Important rating decision affecting hundreds of North West businesses

A quick note about an important decision that has been published recently but seems to have been lost in the aftermath of budget and business rates debates. It should be of interest to anyone who currently hosts an ATM/cashpoint machine in their premises – not just rating geeks such as myself.

The Valuation Tribunal England has made a ruling in respect of ATM sites – something that could have had implications for hundreds of businesses across the North West.

Various agents had been seeking to secure a deletion of ATM sites from the Rating List or, alternatively, a merger of the assessment with the host store – this has now being dismissed.

In summary, the Vice President of the Tribunal had to decide whether or not the sites of the various ATMs (which themselves are non-rateable plant and machinery) should be subject to separate assessments for rating purposes because they are:

  1. a) Capable of being separately identified as a hereditament;
  2. b) A self-contained unit; and
  3. c) Not in the occupation of the host retailer but are in the occupation of a third party ATM operator.

The appellants tried to argue that when you remove the non-rateable plant and machinery from the site there is nothing left to identify it. The Vice President referred to various authorities and said that each site had a clearly defined physical area. Its definition might not be marked by chalk or some other boundary marking but is a physical area that the host store or retailer cannot use. In other words the land is not used by the host store but by the operator as a site for an ATM and is rateable as such.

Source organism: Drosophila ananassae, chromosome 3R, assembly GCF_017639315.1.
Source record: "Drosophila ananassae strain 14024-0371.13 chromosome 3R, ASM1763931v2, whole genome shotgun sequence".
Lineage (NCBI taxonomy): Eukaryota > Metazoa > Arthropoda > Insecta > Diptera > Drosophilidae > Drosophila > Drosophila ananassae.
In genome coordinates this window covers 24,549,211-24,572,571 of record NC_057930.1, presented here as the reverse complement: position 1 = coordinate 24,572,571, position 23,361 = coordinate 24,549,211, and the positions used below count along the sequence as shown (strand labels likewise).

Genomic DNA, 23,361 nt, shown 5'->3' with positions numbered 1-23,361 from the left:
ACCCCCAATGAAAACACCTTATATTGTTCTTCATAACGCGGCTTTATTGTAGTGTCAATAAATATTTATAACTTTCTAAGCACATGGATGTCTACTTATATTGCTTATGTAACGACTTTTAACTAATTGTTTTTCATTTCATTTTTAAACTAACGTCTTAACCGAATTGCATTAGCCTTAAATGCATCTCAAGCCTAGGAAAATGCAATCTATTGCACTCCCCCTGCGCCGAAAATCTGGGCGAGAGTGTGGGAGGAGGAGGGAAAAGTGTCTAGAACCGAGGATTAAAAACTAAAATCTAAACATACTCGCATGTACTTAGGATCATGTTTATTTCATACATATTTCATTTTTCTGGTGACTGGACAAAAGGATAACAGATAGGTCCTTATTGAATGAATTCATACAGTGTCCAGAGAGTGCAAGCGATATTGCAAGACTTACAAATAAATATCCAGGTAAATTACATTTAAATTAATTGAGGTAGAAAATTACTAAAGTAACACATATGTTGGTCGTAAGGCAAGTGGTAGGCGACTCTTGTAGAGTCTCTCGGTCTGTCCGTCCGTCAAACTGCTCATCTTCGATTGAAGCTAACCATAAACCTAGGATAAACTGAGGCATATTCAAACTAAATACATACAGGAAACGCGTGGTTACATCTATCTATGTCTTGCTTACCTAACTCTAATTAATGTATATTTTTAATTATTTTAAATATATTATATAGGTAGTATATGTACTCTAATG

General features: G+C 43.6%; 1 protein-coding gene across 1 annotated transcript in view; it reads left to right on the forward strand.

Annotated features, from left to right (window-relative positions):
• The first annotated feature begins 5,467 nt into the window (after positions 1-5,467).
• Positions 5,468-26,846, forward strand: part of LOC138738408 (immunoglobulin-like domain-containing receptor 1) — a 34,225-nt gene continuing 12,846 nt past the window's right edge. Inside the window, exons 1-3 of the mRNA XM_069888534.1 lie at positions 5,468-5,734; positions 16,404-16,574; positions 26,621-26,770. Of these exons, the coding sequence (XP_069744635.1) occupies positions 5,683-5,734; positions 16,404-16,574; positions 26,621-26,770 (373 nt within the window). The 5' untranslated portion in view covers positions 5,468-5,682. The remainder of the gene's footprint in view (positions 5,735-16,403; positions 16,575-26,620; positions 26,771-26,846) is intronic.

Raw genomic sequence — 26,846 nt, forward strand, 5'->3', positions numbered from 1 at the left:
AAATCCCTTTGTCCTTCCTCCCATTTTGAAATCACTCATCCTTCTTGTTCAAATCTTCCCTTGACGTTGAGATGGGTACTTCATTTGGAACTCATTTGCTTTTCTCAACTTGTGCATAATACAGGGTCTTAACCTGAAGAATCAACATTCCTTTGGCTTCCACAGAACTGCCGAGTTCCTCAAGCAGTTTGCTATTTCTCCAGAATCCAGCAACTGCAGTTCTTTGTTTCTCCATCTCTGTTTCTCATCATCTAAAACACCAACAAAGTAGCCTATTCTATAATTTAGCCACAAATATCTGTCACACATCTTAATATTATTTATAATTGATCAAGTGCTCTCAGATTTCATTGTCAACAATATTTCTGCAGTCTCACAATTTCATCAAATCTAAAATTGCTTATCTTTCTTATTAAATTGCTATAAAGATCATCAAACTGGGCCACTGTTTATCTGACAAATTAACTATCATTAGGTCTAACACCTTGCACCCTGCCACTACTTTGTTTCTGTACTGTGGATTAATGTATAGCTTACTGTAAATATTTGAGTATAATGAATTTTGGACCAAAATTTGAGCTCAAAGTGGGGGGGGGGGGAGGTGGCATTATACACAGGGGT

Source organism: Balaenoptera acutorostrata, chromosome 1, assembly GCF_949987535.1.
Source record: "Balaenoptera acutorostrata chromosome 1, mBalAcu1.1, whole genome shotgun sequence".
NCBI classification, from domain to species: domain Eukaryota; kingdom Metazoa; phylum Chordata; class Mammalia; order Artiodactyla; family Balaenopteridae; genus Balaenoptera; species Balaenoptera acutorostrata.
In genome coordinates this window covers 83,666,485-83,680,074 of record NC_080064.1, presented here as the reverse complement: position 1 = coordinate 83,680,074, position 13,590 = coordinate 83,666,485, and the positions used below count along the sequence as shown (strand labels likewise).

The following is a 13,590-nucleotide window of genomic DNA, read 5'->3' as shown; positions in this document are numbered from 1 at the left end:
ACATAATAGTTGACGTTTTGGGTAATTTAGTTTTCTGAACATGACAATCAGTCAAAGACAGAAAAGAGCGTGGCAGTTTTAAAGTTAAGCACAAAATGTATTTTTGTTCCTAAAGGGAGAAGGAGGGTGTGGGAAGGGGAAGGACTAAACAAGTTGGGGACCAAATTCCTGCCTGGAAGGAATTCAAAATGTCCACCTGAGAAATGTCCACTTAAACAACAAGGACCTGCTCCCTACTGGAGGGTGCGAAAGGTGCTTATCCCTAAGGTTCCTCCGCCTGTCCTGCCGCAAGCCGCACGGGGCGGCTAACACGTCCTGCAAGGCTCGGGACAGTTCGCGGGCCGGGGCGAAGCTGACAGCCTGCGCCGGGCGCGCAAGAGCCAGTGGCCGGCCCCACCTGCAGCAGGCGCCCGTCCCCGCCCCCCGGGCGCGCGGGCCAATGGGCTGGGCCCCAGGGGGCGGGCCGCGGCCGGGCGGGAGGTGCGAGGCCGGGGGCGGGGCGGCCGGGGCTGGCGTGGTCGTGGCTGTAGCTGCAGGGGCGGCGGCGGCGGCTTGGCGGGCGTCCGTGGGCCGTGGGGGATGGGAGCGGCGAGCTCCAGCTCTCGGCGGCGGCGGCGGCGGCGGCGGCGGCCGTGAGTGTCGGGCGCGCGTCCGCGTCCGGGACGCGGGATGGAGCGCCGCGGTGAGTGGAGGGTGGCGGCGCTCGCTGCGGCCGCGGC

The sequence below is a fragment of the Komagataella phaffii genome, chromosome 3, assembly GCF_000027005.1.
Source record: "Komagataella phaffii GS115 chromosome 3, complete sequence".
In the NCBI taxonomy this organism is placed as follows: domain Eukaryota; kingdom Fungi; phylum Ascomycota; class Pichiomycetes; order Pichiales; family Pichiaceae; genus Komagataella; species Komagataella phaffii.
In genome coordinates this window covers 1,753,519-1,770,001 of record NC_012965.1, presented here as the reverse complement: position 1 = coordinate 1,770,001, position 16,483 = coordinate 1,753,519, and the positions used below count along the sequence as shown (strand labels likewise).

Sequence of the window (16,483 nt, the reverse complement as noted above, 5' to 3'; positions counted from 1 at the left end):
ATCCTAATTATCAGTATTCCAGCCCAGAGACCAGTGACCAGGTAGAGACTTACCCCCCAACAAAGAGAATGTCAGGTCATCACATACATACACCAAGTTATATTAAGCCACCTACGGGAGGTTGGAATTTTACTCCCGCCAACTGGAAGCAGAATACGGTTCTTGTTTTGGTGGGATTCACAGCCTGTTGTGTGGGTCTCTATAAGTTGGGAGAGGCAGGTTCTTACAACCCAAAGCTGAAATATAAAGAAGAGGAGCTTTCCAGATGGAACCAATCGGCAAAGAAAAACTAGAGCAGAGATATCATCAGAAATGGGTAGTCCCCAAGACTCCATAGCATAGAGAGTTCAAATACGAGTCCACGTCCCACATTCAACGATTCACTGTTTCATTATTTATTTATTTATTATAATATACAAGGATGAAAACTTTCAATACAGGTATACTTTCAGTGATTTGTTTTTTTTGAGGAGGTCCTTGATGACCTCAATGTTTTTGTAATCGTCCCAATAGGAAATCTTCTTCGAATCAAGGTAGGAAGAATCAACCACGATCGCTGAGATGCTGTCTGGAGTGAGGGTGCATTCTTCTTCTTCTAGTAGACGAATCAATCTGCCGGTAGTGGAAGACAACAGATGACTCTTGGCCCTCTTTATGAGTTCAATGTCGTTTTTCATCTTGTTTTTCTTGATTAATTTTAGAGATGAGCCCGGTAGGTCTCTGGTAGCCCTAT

Clearly the decision has implications for other types of hereditament… watch this space for reference of the decision to the Upper Tribunal (Lands Chamber)…


Your Comments

Read our comments policy here

What has made this particularly annoying, and places it firmly in the ‘stealth tax’ category, is the fact that when they carve out the new RV, they usually don’t reduce the tax on the property that’s been ‘calved’.

For example a small Co-op in North Liverpool only had an RV of £21,000. The Valuation Office then assessed the ATM at £14,000, They quite rightly deleted the old assessment, but then re-assessed the shop at….£21,000 RV! They even backdated it all to 2010 in 2014, and just to show they knew exactly what was what, they issued Transitional Certificates back to 2005 to maintain the tax grab. A tax increase for the Co-op of £49,000 over 7 years. Shocking!

By Julian Rosenthal